For those of you who don’t know how I work, I use only hand tools, and work outdoors. I own a hand drill, angle grinder, basic AC welded and that’s all. Everything I do, and all of the DIY Plans on this site were made using only these tools. Tackling a rust truck differential with only small hand tools may seem crazy, but I totally enjoy the challenge, and that’s what keeps it fun for me.
The rusted and seized brake drums.
The lug nuts required some good kicks on the old tire iron, but they did eventually come loose. The brake drums on the other hand were really bad! Both drums totally rusted out and seized both to the hubs and to the brake pads, which were probably melted in the hot fire.
To get these loose, I used a 10 pound sledge hammer, bashing the outer face all around until the rust let go of its weld like hold on the brake pads and hub. It took a few hours!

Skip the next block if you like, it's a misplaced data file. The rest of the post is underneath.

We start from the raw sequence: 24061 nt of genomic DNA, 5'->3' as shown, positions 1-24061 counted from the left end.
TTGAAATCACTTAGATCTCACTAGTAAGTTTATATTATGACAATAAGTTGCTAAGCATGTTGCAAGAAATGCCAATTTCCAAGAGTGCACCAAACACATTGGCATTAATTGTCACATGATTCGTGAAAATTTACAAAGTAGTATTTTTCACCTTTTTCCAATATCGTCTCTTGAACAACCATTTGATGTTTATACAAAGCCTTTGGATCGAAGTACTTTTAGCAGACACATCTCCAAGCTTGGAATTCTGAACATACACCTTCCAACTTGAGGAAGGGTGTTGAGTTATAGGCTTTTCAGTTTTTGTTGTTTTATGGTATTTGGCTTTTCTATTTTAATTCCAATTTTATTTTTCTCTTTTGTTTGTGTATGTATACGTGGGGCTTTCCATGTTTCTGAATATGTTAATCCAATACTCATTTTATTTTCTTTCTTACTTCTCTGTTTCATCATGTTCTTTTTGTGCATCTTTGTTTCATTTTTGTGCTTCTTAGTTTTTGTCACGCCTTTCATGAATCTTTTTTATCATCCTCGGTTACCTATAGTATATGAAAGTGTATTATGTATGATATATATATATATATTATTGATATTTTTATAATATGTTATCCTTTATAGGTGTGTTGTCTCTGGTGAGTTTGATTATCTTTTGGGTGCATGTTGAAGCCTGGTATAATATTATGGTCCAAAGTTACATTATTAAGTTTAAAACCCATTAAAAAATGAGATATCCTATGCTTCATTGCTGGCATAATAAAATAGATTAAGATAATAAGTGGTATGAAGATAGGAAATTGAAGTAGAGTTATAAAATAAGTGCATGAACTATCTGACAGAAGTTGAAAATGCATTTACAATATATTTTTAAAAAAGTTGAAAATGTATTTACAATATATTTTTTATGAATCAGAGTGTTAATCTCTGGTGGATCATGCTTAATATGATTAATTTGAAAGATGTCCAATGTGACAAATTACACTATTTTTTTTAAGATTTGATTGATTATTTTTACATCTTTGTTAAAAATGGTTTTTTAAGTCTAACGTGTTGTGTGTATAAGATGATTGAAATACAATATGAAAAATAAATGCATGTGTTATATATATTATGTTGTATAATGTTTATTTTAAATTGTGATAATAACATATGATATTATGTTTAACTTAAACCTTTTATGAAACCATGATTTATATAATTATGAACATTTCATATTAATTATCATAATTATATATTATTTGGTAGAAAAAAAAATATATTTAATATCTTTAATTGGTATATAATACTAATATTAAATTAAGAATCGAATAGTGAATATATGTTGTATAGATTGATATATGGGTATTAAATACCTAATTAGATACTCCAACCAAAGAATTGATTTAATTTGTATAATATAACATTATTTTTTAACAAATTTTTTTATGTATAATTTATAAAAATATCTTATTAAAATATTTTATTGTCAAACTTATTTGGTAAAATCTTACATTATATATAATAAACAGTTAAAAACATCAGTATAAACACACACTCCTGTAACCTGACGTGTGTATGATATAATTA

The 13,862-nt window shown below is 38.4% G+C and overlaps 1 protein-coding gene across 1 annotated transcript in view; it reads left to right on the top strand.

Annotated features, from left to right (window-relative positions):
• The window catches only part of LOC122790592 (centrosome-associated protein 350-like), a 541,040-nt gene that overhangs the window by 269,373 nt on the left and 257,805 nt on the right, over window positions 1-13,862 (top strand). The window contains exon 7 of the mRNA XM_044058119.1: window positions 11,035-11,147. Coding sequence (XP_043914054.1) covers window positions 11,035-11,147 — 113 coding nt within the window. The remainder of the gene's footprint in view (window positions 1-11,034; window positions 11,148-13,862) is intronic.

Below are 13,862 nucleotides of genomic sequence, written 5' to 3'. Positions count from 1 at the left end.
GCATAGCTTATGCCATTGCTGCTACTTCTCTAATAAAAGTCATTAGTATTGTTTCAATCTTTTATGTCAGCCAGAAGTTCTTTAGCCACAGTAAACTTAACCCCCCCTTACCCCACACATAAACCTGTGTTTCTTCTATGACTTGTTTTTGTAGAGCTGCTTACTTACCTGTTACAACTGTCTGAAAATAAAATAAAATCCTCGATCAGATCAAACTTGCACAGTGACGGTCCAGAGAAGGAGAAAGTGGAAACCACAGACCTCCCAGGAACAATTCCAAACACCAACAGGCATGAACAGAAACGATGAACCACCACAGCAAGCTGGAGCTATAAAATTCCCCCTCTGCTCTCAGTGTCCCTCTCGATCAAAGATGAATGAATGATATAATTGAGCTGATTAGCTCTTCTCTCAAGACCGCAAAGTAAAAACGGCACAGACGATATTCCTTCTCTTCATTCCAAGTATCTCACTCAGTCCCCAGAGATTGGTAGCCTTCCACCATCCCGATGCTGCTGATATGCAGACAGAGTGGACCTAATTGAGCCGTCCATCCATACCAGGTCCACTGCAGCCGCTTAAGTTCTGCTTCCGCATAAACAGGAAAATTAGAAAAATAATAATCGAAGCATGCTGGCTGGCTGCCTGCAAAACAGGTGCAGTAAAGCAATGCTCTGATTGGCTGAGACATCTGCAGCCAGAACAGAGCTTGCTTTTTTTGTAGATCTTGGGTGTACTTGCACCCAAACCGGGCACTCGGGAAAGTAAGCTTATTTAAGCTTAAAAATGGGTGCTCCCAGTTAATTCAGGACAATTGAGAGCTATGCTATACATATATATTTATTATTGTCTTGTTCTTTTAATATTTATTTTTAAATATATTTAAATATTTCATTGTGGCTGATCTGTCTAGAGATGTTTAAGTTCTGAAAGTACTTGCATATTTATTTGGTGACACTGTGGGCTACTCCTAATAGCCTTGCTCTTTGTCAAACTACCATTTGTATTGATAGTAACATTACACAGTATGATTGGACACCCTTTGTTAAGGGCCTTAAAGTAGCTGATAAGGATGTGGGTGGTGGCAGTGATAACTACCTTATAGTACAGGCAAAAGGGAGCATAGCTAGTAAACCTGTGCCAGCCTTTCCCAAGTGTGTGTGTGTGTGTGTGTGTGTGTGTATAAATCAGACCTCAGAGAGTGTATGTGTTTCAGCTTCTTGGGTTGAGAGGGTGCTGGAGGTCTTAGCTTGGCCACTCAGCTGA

Some huge wheels I found online.
On another project I am building (Autonomous Yard Robot), I found some Dodge RAM wheels for sale for a steal, and picked them up. These are stock rims with decent tires, measuring 32 inches in diameter. I ended up with 4 identical wheels, but the robot only needed two of them, so this worked out perfectly. Of course, things are never that easy, and Dodge rims do not just fit right onto a Ford hub.
That’s what angle grinders are for!
Measuring the hub center bore.
Car rims are centered to the hub in two ways. The firs method is by the center bore, which is a protruding ring off the face of the hub that matches the bore in the rim. The second method is by the lug nuts, which are tapered in shape to place the perfectly center the rim when they are tight.
The Dodge bore is too small for the Ford hub.
I think that the center bore was really created to stop us from sharing rims from one brand to the other. There is a secret “Non-Standards” committee in existence that does nothing but think of ways to piss you off and make sure that similar items that should work together actually do not. In this case, they made sure that Ford, Chevy, and Dodge rims do not work together at all.
But like I said before… that’s what angle grinders are for!